Stars explained: * A production of no real merit with failings in all areas. ** A production showing evidence of not enough time or effort, or even talent, and which never breathes any real life into the piece – or a show lumbered with a terrible script. *** A good enjoyable show which might have some small flaws but has largely achieved what it set out to do.**** An excellent show which shows a great deal of work and stage craft with no noticeable or major flaws.***** A four star show which has found that extra bit of magic which lifts theatre to another plane.
Half stars fall between the ratings

Laughs pass the test of time


Run for Your Wife

Grange Players

Grange Playhouse, Walsall


ANYBODY can be forgiven for going over the top if it's in a good cause – and the cause couldn't be better than this Ray Cooney farce, which moves from the rib-tickling to the uproarious, with lots of political incorrectness in between.

It has been about since 1983, but it is only in its uninhibited attitude to homosexuality that it reveals that it has been with us for so long. It is very, very funny, played here for all it's worth by a first-class company without a weak link as its characters tie themselves in knots with mistaken identities, doubles entendres, heavy breathing and a generous abundance of prat-falls.

It is the story of John Smith, a  taxi driver with a home and a wife in Wimbledon – and another home and a wife in Streatham. He has a good friend in Stanley (Adam Worton) and it is he who is surely in line for a bruise or two by the end of the run, because he produces an armoury of accidents involving him in going horizontal, unpremeditatedly and rapidly, at a moment's notice.

He is also affronted at being mistaken for a homosexual and is at pains to point out that he sometimes has problems in convincing people that he is homo sapiens.

This is the joyous role of a much put-upon buddy and in a non-stop performance he shakes it until it froths.

As the taxi driver whose troubles start when a mugging and a bump on the head knock his two-wife timetable out of schedule, Adrian Venables is a joy of perspiring desperation; a pawn of fate whose efforts to keep ahead of his day of reckoning have an air of inspired inventiveness – though he knows, and we know, that justice will eventually be seen to be done.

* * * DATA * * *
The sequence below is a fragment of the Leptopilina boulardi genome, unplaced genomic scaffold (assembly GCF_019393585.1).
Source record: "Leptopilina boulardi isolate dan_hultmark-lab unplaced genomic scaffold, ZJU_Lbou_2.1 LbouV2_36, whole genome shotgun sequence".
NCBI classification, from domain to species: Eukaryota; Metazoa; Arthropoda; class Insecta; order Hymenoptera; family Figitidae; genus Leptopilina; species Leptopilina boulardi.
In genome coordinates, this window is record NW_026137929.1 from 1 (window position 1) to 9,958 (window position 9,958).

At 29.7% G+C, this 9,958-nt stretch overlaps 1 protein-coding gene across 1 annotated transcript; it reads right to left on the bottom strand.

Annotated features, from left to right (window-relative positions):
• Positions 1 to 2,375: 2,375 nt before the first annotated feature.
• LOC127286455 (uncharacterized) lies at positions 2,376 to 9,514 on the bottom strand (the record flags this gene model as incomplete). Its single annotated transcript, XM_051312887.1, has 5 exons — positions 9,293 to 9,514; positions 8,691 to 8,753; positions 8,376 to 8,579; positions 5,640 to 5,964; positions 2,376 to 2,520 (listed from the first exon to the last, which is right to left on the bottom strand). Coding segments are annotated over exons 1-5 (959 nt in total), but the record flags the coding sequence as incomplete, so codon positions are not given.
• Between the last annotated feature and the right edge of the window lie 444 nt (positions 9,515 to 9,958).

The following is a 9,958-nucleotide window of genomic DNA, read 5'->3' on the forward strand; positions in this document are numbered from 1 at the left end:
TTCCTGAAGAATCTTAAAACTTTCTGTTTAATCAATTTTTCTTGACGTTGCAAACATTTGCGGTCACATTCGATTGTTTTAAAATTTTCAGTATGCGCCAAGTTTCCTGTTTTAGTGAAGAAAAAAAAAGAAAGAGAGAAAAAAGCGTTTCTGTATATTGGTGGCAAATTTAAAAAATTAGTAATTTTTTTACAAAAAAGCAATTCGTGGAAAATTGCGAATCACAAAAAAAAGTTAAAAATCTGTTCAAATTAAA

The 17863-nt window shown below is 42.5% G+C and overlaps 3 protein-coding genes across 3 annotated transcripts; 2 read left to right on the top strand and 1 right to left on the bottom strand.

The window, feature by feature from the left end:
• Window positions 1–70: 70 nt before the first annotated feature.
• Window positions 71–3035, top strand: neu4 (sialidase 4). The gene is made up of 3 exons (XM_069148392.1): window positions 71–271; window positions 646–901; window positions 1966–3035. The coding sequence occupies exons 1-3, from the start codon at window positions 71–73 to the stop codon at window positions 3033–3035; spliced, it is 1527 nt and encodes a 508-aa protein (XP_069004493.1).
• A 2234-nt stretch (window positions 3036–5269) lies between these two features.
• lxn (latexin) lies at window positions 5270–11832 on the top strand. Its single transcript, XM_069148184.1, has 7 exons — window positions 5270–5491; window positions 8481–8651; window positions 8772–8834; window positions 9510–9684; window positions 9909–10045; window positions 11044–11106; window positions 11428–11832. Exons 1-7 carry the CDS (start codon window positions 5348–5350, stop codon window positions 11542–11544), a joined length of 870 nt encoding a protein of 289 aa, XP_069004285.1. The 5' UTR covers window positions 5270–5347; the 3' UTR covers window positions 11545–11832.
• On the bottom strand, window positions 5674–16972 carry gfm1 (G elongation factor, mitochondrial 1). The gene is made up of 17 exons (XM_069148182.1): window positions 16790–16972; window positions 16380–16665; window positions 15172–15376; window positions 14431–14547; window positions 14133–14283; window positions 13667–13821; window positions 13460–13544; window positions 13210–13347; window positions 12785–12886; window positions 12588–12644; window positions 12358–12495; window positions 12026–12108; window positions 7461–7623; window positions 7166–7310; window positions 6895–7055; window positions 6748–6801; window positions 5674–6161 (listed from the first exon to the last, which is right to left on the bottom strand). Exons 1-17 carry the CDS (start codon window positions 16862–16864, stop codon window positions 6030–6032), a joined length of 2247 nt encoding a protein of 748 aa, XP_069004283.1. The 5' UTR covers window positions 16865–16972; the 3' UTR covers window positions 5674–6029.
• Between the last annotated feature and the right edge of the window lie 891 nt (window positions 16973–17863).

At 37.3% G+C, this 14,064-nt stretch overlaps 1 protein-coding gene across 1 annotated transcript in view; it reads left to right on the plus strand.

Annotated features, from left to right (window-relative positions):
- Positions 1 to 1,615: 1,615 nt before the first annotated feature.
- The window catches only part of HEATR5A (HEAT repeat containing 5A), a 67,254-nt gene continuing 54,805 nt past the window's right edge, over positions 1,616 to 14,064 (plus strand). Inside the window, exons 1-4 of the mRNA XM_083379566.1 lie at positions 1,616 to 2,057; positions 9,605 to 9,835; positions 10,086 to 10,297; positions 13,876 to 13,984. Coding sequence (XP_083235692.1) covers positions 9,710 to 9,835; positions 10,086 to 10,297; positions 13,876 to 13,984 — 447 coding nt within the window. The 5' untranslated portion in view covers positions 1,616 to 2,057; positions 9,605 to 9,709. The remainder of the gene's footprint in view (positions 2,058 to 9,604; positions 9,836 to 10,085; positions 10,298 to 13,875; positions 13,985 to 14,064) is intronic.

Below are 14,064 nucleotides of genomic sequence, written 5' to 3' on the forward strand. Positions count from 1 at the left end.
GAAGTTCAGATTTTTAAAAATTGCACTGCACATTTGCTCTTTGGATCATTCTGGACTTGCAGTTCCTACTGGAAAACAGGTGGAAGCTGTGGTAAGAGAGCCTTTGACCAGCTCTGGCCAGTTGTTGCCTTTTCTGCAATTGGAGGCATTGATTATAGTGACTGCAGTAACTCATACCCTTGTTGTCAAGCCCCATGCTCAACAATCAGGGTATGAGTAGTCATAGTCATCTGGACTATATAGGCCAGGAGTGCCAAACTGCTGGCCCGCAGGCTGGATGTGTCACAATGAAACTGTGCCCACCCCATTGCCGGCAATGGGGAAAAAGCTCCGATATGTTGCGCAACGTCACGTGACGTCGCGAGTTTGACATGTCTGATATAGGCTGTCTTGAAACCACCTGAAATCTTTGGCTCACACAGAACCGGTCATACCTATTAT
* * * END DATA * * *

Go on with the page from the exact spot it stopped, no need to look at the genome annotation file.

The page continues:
Then there are the two wives, Mary (Rachel Garratt) and Barbara (Kate Rock). Somehow, they are kept apart for most of the action – which finds one of them being sexy without success and the other having magnificent tantrums and being mistaken for a nun. Again, these are two roles that are fully exploited – as, indeed, they have to be, because this is a farce that takes no prisoners.

And still there's more. George Singh brings a limp wrist and a mincing stride as the very friendly neighbour who is trying to paint his bathroom, and Adam Woodward is the detective sergeant who is determined to explore the mystery of two John Smiths who have both been taken to hospital with concussion while driving their taxis. For his trouble, he finds himself parading in a frilly pinafore.

Then there's the newspaper photographer. Briefly, at high speed, this is Fiona Costley, whose clicking camera causes consternation for the man who has ever-decreasing hopes of keeping his double life dark.

This is the moment that adds to the fun of the evening but which is in fact the particularly improbable incident – because newspapers which know nothing of two homes, two wives and double lives just don't send out a photographer to take a picture of a taxi driver who has bumped his head.

It matters not.  This is lunacy writ large, a beautifully-written romp, exploited to the full on a fine set whose doors open and close right on cue – although one of them, having been, er, locked, came open all by itself on the fun-filled first night. It's a must-see. To 22-01-11

John Slim

Meanwhile run for your other review . . .


AT the double! This Ray Clooney farce about a London cabbie with two wives and separate homes is a taxing experience for a fine cast and a laugh a minute for the audience.

John Smith seems to be coping well with the deception - thanks to shift working - until he goes to the assistance of a woman being mugged, suffers a head injury which requires hospital treatment, and police call at both flats in the course of their inquiries.

That triggers a whole range of hilarious incidents in which the cast of eight dart in and out of various doors, dive over furniture or leap into each others arms, and the perspiration this causes is visible from the back row of the theatre.

Adrian Venables, the trapped taxi driver, gives a thoroughly convincing performance trying the wriggle out of the mess, while Rachel Garratt and Kate Rock excel as the unsuspecting wives, Mary and Barbara, and the set, cleverly designed by Martin Groves to represent both homes, is a major factor in giving the complicated story a bit of realism.

Adam Worton shows amazing athleticism as neighbour Stanley Gardner who is caught up in the mayhem. The scene where he tears up a newspaper to hide a revealing photograph and produces a string of hand-clasping paper figures, rightly earns instant applause.

Chris Waters and Adam Woodward are the confused cops whose separate investigations stumbles on yet more confusion with the arrival of gay neighbour Bobby Franklin, well played by George Singh.

The fun is directed by David Stone and produced by Julie Lomas. To 22-01-11

Paul Marston  

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